“The same holds true for communications,” said Vis. “Because of our direct carrier connections, MessageBird is essentially whispering in the last person’s ear, bypassing all the people in the middle. Other companies go through all those extra hoops, and as a result security is compromised, quality is diminished, and speed is slowed — and now imagine you had to pay all those people who passed along the message. That is what happens in communications.”

Why Combinator?

One interesting facet of MessageBird’s recent past is its participation in the American seed-stage accelerator program, Y Combinator (YC). Though MessageBird was technically a seed-stage company in terms of funding, YC is generally geared toward early-stage startups — not companies that are already generating millions in revenue. So what was the story behind the YC tie-up?

“We were growing so fast that it afforded us a moment to reflect and fine-tune our vision as to where we wanted to go as a company,” Vis said. “It also provided us with a huge network of portfolio companies we saw as potential customers in the U.S. market. The way I look at YC, it’s more like Harvard for founders, where they really drill you on focus and basics that apply to companies at any stage.”

One specific learning that Vis gleaned from his company’s involvement with YC was a mantra stipulating that “growth” is about retaining customers, not just acquiring them. “It seems really logical, but it changed the way we looked at customer success, and we increased our revenue expansion rate from 140 percent prior to YC to 170 percent after it,” he said. “I’m a huge advocate for companies joining YC at any stage, especially larger companies outside of the U.S. wanting to enter the U.S. market.”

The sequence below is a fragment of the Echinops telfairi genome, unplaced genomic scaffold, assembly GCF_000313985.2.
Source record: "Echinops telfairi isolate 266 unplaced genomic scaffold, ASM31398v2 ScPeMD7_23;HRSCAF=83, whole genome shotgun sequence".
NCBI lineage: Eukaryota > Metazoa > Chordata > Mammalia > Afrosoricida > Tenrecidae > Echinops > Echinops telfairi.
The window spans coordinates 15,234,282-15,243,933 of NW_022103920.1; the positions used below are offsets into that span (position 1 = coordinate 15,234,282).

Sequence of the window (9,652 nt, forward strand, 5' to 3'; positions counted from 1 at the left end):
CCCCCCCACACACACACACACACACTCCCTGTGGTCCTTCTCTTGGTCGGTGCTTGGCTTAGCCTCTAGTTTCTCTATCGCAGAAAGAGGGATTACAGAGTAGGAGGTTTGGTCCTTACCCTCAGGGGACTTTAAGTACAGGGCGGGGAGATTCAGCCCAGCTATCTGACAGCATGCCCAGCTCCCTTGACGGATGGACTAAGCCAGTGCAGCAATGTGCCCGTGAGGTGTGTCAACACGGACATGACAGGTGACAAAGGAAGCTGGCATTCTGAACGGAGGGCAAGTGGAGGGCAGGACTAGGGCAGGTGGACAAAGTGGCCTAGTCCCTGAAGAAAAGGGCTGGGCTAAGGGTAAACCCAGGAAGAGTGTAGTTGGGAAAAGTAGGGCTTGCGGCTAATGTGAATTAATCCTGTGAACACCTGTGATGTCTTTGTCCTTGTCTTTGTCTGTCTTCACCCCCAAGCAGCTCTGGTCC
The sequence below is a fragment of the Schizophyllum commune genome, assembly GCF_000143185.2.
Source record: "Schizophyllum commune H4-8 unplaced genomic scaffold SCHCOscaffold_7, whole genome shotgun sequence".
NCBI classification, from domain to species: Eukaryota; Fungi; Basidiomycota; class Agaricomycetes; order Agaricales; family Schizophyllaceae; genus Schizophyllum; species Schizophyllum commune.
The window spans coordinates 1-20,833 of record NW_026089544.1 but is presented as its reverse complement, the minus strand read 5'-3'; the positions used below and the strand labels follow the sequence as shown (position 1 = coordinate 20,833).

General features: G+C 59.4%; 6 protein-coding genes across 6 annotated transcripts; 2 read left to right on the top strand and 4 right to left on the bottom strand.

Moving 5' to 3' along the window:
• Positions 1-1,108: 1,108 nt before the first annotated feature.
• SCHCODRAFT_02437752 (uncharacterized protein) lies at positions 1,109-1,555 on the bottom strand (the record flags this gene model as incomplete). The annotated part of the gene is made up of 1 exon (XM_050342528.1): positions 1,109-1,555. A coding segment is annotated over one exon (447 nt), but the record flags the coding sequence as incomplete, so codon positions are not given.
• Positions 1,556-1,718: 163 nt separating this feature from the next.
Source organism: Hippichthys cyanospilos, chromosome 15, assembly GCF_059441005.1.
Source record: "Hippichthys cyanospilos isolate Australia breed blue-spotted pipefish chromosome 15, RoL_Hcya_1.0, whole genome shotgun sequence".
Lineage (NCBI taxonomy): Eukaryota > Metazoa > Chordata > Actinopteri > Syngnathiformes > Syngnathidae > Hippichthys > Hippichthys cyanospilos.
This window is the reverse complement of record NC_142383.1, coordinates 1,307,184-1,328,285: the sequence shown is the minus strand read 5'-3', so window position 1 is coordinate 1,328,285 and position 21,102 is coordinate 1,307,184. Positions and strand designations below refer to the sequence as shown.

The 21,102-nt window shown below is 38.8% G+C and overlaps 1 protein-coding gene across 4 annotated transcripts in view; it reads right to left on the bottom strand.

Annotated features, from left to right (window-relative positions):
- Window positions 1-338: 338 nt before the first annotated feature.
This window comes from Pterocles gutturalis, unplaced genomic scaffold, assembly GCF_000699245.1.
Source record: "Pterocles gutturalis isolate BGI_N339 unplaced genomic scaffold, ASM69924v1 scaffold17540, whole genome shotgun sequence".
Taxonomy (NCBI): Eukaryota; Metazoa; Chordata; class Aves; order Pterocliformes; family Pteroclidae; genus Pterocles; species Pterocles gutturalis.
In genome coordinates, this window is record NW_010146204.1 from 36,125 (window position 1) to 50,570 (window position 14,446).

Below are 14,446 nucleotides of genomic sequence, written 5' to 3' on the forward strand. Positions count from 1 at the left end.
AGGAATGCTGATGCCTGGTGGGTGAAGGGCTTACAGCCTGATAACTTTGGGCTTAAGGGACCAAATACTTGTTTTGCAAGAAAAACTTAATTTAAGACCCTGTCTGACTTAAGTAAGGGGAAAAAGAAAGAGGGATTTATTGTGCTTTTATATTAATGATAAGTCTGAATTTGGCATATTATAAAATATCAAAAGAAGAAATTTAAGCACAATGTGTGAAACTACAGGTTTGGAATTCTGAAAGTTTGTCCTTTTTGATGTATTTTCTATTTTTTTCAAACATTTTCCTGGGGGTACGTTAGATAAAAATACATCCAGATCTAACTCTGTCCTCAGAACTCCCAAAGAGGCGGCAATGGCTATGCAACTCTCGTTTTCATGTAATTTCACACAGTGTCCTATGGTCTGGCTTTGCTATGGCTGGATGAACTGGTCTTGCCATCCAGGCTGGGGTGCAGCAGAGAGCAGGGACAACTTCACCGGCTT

MessageBird now lays claim to the biggest-ever series A investment for a Y Combinator company.

“While many companies have significant traction when they enter YC, MessageBird was one of the largest companies by revenue to ever complete the program,” added Y Combinator partner Ali Rowghani.

The future, according to MessageBird

Today, MessageBird has offices in its native Amsterdam, as well as in San Francisco, Singapore, and Sydney. In addition to funding its push into voice, the company said it will use its fresh cash bounty to fund new hires, including in customer support, and to consider acquisition options in the U.S., Europe, and Asia.

One luxury of being a self-funded startup is that you don’t have to worry about exits — being acquired or going public doesn’t matter if you’re getting customers and garnering revenue. While this funding helps MessageBird scale in key markets such as the U.S., doesn’t it also give them an extra problem to worry about?

“We specifically chose investors who have a long-term vision and will not put pressure on us to think about this [exiting] for a while,” said Vis. “It happens to be that both investors just raised their investment funds, so we are good for the next 10 years to not have to worry about this. It’s also super early days for the cloud communication space. This is such a large market — that is still dominated by incumbents — that there will be enough time to grow significantly.”